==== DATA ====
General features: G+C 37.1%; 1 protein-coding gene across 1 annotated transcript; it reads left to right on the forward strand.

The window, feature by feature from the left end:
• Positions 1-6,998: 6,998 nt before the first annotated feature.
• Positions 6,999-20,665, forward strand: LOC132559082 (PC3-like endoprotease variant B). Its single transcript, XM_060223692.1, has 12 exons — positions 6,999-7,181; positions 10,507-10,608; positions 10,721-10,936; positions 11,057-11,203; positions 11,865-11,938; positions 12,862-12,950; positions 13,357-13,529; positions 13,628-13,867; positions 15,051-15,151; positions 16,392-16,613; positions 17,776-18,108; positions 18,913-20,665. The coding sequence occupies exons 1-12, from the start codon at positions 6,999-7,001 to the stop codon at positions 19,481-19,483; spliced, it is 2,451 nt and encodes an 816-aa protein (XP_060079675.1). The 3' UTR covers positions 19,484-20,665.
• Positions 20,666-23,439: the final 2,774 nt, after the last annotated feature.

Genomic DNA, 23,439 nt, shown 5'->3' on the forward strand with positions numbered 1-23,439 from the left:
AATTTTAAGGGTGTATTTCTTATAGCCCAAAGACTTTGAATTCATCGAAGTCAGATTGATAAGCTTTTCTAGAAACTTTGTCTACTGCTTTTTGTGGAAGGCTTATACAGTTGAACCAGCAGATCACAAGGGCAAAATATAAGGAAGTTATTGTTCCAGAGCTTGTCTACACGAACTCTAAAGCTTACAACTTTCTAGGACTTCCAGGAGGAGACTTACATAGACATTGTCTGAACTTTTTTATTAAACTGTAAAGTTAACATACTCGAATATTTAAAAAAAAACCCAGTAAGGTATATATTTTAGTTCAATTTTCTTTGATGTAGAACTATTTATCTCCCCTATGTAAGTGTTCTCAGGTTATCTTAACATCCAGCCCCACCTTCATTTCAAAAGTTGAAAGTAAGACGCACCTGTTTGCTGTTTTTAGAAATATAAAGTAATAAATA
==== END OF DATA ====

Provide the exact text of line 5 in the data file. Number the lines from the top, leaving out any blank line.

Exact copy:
• Positions 20,666-23,439: the final 2,774 nt, after the last annotated feature.